Beyond the rituals of remembrance

As long as cenotaphs continue to be decorated and poppies worn there will be regular moments of remembrance. Picture: Getty
As long as cenotaphs continue to be decorated and poppies worn there will be regular moments of remembrance. Picture: Getty
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One century on, the challenge is to make the story and the significance of the First World War genuinely engaging to children, says Tim Kearns

A CENTURY on from the outbreak of The Great War, educators across the UK are facing up to the challenges posed by the commemoration of one of the deadliest conflicts in human history. The importance of making something of such historical significance “relevant” to a generation for whom lived experience is increasingly inaccessible cannot be overstated. With the death of Harry Patch in 2011, the living connection between our generation and those countless lost to the conflict was severed; remembrance ceased being a calling to memory, and moved towards more abstract rituals of observance.

The civic case for observing the sacrifice of the millions lost on either side of the conflict is unarguable. Binyon’s immortal lines from 1914 crystallised the commitment of all beneficiaries toward their fallen countrymen: “At the going down of the sun, and in the morning, we will remember them.” Undoubtedly there will come a time when “the war to end all wars” occupies less lofty terrain in the common consciousness; but as long as cenotaphs continue to be decorated, poppies worn and the Last Post played there will be, at the very least, regular moments of formal remembrance.

From an educational perspective, however, we should aspire to something more meaningful than ritualised performances of memorial. Few weeks go by without the “national day of” something clamouring for the increasingly monopolised attention of our learners. How can this particular anniversary be presented and marked in a manner that is both commensurate with its global importance and genuinely engaging for children of all ages? Viewing this as an opportunity rather than an obligation is a good starting point for the opening up of a professional dialogue around the various means by which subjects can be brought together to promote thoughtful reflection on a truly unique moment in human history.

Who, for example, knew that cryptographers were as important during the First World War as they were in the Second, and that without the sticky experience of ciphers being broken by two separate branches of military intelligence there would have been no Bletchley Park? Code-breaking in mathematics classes, therefore, has been planned into lesson starters and table work over the next term, and promises to be every bit as fun as it is educational.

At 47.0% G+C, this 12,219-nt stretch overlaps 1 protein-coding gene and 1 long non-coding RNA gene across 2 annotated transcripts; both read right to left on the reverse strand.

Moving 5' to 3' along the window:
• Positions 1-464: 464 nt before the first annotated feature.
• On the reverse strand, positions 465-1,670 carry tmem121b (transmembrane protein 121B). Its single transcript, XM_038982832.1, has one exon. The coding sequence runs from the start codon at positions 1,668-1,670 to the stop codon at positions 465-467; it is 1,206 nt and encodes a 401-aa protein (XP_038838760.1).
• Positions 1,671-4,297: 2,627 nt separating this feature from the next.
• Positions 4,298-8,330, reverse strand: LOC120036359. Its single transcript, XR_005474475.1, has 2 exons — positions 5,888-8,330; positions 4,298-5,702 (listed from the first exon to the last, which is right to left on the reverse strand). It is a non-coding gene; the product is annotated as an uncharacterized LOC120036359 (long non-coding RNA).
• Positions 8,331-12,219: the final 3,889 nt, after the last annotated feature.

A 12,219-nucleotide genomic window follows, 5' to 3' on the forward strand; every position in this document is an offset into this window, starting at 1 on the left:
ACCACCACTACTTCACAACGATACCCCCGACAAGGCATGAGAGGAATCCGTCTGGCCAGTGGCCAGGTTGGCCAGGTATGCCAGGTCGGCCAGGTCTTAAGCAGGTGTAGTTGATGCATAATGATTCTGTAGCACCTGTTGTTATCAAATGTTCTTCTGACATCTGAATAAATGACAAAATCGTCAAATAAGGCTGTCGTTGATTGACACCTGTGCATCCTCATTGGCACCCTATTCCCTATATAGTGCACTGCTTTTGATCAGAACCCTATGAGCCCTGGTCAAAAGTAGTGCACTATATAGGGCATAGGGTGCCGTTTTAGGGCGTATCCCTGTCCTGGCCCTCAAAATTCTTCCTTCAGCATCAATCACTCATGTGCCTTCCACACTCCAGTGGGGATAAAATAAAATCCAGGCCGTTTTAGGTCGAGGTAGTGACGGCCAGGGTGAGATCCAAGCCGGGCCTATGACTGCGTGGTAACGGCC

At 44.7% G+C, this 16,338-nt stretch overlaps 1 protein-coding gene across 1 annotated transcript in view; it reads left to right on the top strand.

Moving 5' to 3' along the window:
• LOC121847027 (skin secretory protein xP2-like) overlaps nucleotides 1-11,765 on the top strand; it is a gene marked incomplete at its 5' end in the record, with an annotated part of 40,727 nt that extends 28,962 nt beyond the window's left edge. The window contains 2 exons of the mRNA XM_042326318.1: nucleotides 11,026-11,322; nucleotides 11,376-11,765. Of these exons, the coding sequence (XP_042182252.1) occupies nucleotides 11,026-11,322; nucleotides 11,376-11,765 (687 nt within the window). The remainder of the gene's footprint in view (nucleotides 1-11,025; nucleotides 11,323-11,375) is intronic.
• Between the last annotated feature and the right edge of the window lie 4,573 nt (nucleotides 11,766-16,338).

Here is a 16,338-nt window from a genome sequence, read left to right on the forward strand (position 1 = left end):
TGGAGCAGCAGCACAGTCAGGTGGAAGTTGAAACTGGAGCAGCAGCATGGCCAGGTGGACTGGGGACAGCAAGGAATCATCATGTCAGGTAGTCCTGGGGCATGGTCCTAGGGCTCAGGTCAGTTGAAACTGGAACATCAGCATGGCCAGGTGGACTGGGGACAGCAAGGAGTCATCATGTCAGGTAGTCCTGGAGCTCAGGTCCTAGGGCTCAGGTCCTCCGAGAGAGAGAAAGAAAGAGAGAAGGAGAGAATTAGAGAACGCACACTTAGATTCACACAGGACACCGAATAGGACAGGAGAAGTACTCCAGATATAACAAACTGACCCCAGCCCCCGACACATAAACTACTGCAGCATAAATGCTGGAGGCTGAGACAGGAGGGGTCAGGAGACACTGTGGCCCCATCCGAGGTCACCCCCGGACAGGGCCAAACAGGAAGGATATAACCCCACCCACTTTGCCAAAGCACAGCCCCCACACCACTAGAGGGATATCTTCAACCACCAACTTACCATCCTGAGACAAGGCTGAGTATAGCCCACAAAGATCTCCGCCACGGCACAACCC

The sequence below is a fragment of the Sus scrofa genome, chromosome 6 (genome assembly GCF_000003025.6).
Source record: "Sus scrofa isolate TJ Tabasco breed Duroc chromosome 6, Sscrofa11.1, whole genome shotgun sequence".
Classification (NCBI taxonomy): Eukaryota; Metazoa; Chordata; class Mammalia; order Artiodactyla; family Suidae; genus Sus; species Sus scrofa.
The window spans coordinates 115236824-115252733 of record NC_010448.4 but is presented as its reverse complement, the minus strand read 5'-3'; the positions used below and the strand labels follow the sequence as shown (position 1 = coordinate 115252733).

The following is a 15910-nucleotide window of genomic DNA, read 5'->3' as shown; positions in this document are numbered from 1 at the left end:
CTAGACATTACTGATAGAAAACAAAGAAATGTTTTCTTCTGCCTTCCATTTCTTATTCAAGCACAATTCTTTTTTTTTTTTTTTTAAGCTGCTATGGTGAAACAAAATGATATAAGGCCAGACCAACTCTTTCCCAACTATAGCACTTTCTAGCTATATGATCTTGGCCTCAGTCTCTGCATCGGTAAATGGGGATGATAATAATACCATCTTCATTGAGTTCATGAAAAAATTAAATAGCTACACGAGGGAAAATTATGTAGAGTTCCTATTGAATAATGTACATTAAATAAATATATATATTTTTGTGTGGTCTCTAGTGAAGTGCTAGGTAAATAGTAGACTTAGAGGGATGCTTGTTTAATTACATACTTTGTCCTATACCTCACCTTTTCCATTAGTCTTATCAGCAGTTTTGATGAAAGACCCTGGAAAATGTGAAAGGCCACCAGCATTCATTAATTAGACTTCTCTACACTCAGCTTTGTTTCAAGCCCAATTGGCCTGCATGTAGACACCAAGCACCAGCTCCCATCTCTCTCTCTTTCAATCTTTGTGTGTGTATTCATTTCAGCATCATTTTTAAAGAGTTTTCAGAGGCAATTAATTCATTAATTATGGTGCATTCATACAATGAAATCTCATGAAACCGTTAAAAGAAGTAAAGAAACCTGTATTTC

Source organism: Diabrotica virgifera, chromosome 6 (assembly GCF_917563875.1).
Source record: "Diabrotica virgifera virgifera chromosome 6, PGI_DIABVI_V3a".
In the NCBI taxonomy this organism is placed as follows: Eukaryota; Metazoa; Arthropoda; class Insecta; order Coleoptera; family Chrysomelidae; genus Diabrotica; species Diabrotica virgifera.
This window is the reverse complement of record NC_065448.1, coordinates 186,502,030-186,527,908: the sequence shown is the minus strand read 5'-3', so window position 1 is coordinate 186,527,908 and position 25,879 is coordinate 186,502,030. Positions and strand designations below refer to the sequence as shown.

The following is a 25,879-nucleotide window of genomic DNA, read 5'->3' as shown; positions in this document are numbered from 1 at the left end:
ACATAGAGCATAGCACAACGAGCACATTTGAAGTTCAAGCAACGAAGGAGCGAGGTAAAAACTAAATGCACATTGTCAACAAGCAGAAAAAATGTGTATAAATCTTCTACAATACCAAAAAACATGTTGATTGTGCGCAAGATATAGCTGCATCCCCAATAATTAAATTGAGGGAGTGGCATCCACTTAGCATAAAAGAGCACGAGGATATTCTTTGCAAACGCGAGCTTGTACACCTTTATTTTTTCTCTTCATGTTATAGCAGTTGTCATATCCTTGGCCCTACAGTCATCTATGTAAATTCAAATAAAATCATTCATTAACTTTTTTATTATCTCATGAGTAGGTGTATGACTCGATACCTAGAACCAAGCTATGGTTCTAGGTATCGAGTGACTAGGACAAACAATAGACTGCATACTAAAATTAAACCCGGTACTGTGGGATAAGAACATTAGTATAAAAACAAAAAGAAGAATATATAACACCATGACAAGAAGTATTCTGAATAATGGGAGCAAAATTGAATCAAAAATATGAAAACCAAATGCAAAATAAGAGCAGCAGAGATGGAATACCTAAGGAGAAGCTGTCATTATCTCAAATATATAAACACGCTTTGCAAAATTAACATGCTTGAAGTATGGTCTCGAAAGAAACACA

Likewise, debates around the definition of a “just” war underpin discussions in history and modern studies, and child soldiers continue to inspire impassioned campaigning on 12 February each year for Red Hand Day.

English and drama classes can draw on a rich seam of literature that came out of the war. In a school that is home to pupils from across the globe, it is important that international sensibilities are borne in mind, and the teaching both of the German perspective in All Quiet on the Western Front and the British in Journey’s End enable students to understand shared experiences of global conflict and the ubiquity of common values. The first cases of shell shock were identified and treated during the First World War, and students visiting the Craiglockhart Hospital exhibition in what is now Edinburgh Napier University will be able to see the work of Sassoon and Owen, whose verses bring classrooms to silence even now.

Students in food technology can experience the challenge of cooking and eating from mess tins, using non-perishable and easily transportable ingredients; students in music can sing the songs from which soldiers on all sides took consolation; students in science can consider the impact of vaccines, plastic surgery and blood banks developed as a direct consequence of problems overcome in the trenches. Visits to the school by lecturers and authors, and whole-school cinema screenings of films such as All Quiet on the Western Front, A Very Long Engagement and Private Peaceful will bring together students of all ages outside the classroom and give them different perspectives on a broader theme.

In addition to the longer-term strategies for engaging students in the classroom, it was decided that a one-off “event” would enable all of these things to be brought together to consolidate their learning with a range of activities and showpieces. Local residents and primary schools will be able to watch pigeons delivering messages, join in songs from the front line, watch dramatic re-enactments of scenes from the dug-out and try wartime recipes such as “bully beef”. Therefore, on Friday, 23 January, our students will come together for a day of active remembrance and memorial at Kilgraston that goes far beyond simple acts to mark the anniversary of war.

By actively participating in a cross-curricular series of events and activities, the whole school community will come together to recognise the sacrifices made by so many. By recognising both the challenges and the opportunities associated with marking this anniversary, we are able to engage our pupils in a way that cultivates a thoughtful and genuine reflection on an event that changed the world.

• Tim Kearns is head of English at Kilgraston School

www.kilgraston.com